Not unusual: The typical breaking of fragile items like china or glass is not a casualty loss; nor is the common destruction of property by a family pet.
A casualty loss is the “damage, destruction, or loss of property resulting from an identifiable event that is sudden, unexpected or unusual.”
Why It Matters
If you have a casualty loss, you must first file a timely claim with your insurance company, if you are covered. Being able to prove claim submission and rejection of claims can help support your casualty loss deduction.
After subtracting any insurance payout, the amount of unreimbursed losses greater than 10 percent of your adjusted gross income, minus $100, is generally deductible from your tax return.
Jennifer Peck’s $500,000 home was destroyed by fire. The insurance company agrees on a $475,000 settlement, leaving Jennifer with a $25,000 casualty loss. Jennifer is able to deduct the amount of the loss, minus $100. That is greater than 10% of her adjusted gross income of $50,000. This gives her a potential deduction of $19,900.
There are often special conditions that apply. If you think you have a casualty loss that qualifies, we would be glad to talk it over with you.
As an employee, can you ever deduct the cost of a sporting event or other ticket on your expense report? Surprisingly, the answer can be yes, but only if you know and abide by the rules.
The Accountable Plan
If your employer uses accountable plan rules for reimbursing expenses, the IRS will not only provide the ability for you to be reimbursed by your employer for your qualified expenses, it will also allow your employer to deduct the expense on their corporate tax return. To be a qualified expense, three rules must be met:
Applying the Rules
To apply these expense deduction rules to a sporting event:
What Can Go Wrong?
As you can imagine, the IRS looks closely at those who deduct entertainment as a qualified business expense. Here are some things to watch for:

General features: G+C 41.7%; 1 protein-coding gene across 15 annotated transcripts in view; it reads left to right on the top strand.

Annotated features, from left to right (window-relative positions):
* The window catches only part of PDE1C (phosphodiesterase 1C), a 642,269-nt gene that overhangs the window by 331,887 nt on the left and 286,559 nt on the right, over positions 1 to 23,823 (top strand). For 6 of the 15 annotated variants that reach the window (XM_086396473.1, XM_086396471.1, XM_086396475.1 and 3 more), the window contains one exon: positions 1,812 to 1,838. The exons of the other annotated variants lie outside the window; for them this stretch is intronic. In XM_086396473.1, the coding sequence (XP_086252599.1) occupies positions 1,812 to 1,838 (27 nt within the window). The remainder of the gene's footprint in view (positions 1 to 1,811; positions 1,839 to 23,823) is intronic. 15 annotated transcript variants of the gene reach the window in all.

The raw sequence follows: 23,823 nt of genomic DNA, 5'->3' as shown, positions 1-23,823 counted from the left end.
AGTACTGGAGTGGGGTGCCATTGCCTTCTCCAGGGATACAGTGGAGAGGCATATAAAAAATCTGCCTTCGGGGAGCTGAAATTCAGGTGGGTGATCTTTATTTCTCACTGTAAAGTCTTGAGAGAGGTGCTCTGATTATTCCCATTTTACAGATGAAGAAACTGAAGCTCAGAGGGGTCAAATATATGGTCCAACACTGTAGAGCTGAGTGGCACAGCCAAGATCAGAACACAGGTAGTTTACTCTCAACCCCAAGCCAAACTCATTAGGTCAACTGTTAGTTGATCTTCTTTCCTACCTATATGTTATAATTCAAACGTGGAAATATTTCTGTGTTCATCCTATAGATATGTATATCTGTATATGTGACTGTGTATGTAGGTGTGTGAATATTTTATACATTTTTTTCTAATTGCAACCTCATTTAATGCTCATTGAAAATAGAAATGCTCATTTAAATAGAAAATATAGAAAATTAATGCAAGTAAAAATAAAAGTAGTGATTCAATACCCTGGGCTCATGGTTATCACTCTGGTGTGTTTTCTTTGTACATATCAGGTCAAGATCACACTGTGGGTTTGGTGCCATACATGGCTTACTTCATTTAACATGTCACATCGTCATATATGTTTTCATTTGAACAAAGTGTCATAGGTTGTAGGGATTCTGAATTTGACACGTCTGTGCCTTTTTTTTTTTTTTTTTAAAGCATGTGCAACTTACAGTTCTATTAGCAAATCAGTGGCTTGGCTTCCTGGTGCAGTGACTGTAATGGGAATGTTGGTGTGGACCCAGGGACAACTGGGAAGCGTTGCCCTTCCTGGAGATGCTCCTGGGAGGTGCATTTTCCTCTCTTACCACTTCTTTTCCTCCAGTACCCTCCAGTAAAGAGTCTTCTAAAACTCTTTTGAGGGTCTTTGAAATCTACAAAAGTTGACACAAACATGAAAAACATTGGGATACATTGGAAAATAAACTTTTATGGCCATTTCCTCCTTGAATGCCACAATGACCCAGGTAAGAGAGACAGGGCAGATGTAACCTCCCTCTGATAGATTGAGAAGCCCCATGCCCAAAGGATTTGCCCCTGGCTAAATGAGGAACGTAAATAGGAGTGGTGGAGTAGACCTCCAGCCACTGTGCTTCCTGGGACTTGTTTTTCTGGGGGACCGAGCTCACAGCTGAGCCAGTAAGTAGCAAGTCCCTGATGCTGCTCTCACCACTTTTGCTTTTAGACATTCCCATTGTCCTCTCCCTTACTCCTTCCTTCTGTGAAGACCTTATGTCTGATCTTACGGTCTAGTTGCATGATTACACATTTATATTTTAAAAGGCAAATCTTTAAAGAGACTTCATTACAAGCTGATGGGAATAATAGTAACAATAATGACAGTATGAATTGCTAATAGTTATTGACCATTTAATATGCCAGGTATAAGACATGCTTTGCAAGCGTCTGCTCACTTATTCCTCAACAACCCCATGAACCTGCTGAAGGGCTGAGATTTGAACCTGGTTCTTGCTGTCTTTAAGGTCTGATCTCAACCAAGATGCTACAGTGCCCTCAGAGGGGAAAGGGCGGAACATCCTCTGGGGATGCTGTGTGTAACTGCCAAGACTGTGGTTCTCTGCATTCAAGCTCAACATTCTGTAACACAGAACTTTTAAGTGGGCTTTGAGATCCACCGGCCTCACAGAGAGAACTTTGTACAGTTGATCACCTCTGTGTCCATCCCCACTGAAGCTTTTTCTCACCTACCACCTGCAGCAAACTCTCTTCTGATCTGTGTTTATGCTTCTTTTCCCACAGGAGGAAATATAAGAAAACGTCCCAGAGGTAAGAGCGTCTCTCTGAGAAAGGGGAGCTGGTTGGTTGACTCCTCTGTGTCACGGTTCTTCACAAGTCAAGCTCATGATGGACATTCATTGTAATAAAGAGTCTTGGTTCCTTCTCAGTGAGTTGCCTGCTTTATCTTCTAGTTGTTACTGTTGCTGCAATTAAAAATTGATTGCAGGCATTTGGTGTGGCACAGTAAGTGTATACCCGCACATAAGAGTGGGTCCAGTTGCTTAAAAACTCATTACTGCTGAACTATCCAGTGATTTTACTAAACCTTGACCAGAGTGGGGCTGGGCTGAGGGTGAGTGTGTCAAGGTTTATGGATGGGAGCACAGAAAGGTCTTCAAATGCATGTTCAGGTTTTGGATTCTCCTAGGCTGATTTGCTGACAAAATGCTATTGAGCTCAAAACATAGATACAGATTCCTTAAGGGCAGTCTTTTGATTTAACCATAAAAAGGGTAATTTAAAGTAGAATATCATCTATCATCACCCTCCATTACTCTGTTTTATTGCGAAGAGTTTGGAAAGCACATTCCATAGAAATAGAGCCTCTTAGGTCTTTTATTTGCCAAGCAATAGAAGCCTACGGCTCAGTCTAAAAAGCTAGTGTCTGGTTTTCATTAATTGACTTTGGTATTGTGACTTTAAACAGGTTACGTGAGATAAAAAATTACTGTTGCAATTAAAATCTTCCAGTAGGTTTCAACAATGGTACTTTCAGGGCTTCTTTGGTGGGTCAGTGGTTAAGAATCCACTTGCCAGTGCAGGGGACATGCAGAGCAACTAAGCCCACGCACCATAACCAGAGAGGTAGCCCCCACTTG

The average taxpayer claims the standard deduction when they file their federal tax return, but some filers may be able to lower their tax bill by itemizing. You can determine which way saves the most money by figuring your taxes both ways.
Here are some tips to help you decide which way to file:
*If a taxpayer is 65 or older, or blind, the standard deduction is higher than normal. The deduction may be limited if the taxpayer can be claimed as a dependent.
The majority of taxpayers are able to claim an exemption for themselves, decreasing the taxable income on their tax return. You may also be able to claim an exemption for each of your dependents. Each exemption usually allows you to deduct $4,050 on your 2016 tax return.
Below are five important tips to remember when it comes to dependents and exemptions:
If you have a low- to moderate-income you can take steps now to save for retirement and receive a special tax credit.
The “Saver’s Credit” helps offset some of the first $2,000 that you voluntarily contribute to an IRA, 401(k) plan or similar workplace retirement program. Also known as the “Retirement Savings Contributions Credit”, the Saver’s Credit is available in addition to any other tax savings for which you may qualify.
If eligible, you still have time to make qualifying retirement contributions and get the Saver’s Credit on your 2016 tax returns. You have until the due date for filing your 2016 return (April 18, 2017), to set up a new IRA or add money to an existing IRA for 2016. Elective deferrals (contributions) to a 401(k) plan or similar workplace program must be made by the end of the year.